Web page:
|Cholera bacteria are more infectious after trip through human body|
By Kate Dalke
June 7, 2002
Cholera bacteria become highly infectious while traveling through the human gut and remain in this state even after they are purged from the body, according to a new study. The bacterium's ability to transform itself into a highly infectious state may help explain the epidemic spread of the disease.
The discovery is relevant to the development of cholera vaccines, because most research uses bacteria samples from the laboratory rather than the hyper-infectious strains from humans. Cholera is spread through contaminated water and food, and outbreaks still occur in countries such as Bangladesh, where researchers collected samples for this study.
Andrew Camilli, of Tufts University School of Medicine in Boston, Massachusetts, led the research. His team is now trying to understand how the bacterium enters a 'transmittable' state. They believe genes are involved: Certain genes may switch on (or off) before the bacterium detaches from intestinal walls and leaves the body to find a new host.
To test this hypothesis, the researchers compared gene expression in bacteria from soil and freshwater to bacteria taken from three cholera patients. Using gene chips, they identified about 230 genes whose expression changes significantly after passing through the human host. The researchers are now investigating the functions of these genes.
Camilli and his team also infected laboratory mice with the different forms of Vibrio cholerae. The human-derived bacteria were a hundred times more likely to cause disease in mice than bacteria from soil or water. Furthermore, these bacteria remained highly infectious after living in pond water for five hours.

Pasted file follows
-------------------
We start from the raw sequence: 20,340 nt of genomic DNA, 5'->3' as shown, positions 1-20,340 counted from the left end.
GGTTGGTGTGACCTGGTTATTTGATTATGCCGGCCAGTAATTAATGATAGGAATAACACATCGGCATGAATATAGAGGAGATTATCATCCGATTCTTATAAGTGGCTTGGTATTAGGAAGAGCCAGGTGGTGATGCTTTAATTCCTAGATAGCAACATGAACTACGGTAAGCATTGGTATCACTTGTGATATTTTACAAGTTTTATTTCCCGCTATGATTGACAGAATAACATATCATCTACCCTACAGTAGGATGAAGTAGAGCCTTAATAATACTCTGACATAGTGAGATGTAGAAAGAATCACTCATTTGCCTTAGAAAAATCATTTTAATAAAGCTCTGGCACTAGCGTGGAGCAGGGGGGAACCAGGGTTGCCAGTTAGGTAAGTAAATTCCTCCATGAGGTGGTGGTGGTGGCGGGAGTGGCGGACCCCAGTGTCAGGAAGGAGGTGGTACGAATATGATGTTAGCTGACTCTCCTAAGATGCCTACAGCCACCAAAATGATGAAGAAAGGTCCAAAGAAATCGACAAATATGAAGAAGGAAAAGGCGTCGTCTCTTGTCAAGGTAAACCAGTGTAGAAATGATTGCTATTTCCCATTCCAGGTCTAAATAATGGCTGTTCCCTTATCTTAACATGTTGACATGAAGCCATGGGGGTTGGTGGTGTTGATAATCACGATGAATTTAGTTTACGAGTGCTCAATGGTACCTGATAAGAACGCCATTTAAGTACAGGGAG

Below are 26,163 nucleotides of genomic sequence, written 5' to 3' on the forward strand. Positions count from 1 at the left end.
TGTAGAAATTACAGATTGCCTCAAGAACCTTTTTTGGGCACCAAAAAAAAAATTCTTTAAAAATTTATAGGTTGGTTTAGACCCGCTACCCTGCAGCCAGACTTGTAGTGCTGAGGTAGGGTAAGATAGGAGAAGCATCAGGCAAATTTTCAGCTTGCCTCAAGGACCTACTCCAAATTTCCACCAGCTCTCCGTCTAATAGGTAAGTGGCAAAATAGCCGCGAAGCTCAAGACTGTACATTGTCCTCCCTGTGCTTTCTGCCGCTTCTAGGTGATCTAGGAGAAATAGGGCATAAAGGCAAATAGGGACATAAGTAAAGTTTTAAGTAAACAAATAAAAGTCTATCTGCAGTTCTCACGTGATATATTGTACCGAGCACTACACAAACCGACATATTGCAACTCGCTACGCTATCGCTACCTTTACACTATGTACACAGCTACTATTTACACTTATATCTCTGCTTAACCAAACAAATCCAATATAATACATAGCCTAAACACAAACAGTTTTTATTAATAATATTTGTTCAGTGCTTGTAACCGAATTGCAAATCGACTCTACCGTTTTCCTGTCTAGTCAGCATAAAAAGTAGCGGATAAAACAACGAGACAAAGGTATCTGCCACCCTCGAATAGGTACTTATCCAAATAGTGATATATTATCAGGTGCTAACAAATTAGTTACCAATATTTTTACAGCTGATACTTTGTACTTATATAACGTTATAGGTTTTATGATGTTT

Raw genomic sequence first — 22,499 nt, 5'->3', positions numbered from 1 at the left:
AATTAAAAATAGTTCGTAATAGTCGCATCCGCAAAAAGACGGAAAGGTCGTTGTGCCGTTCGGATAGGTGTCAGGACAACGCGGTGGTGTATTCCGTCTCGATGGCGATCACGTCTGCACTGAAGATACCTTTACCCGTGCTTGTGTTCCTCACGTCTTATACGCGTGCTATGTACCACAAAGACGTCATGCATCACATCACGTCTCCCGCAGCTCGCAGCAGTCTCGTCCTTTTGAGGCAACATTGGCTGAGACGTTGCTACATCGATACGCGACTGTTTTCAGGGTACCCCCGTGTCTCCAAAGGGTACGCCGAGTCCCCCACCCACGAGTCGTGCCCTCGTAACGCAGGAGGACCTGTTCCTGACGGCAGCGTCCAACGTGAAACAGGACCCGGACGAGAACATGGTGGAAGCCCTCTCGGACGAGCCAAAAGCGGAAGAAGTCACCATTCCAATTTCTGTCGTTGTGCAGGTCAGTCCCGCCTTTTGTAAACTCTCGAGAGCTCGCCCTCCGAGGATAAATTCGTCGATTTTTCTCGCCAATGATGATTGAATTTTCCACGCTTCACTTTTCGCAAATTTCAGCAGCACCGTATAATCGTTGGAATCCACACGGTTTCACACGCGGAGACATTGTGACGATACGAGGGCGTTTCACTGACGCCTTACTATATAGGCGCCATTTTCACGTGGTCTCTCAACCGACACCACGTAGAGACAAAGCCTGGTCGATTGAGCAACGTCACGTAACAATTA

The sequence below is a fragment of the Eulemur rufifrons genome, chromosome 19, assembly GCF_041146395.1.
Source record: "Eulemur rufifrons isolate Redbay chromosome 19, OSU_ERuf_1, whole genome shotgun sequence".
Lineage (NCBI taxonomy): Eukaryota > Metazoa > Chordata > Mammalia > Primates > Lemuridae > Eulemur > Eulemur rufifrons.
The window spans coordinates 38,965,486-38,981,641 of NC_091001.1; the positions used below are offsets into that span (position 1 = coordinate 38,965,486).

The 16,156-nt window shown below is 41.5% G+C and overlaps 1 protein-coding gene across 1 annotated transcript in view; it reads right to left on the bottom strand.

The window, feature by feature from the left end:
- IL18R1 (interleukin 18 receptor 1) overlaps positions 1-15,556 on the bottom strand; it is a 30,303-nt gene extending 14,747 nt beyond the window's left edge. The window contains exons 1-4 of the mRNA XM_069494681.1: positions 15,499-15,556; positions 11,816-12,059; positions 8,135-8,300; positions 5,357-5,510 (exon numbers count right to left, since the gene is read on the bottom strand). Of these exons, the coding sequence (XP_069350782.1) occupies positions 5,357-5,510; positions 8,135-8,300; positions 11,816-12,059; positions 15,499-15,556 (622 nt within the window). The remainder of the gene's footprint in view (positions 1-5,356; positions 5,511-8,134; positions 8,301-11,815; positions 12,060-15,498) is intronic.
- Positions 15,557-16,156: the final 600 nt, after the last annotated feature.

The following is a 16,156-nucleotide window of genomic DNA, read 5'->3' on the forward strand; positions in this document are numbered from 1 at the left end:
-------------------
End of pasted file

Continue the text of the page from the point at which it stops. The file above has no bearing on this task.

The human gastrointestinal tract is not only a suitable environment for the cholera bacterium to live and grow, it also helps prepare the pathogen to infect other humans, the researchers conclude in Nature.
Given the new information, the fact that some vaccine projects are using laboratory strains of the cholera bacterium represents a potential problem, says Camilli. As a possible solution, his laboratory is trying to identify proteins on the surface of the human-derived cholera bacteria that can be vaccine targets.
The three patients in the study were infected by the cholera strain that was sequenced in 2000 (the 01 Inaba El Tor strain N16961 from Bangladesh). The gene that is most highly induced in the patients has not been previously identified, perhaps because it is small and overlaps with another gene.
"The significance of this gene in the transmission of choleraor for life in the environmenthas not been investigated," says Camilli. "It is on our list of things to do."
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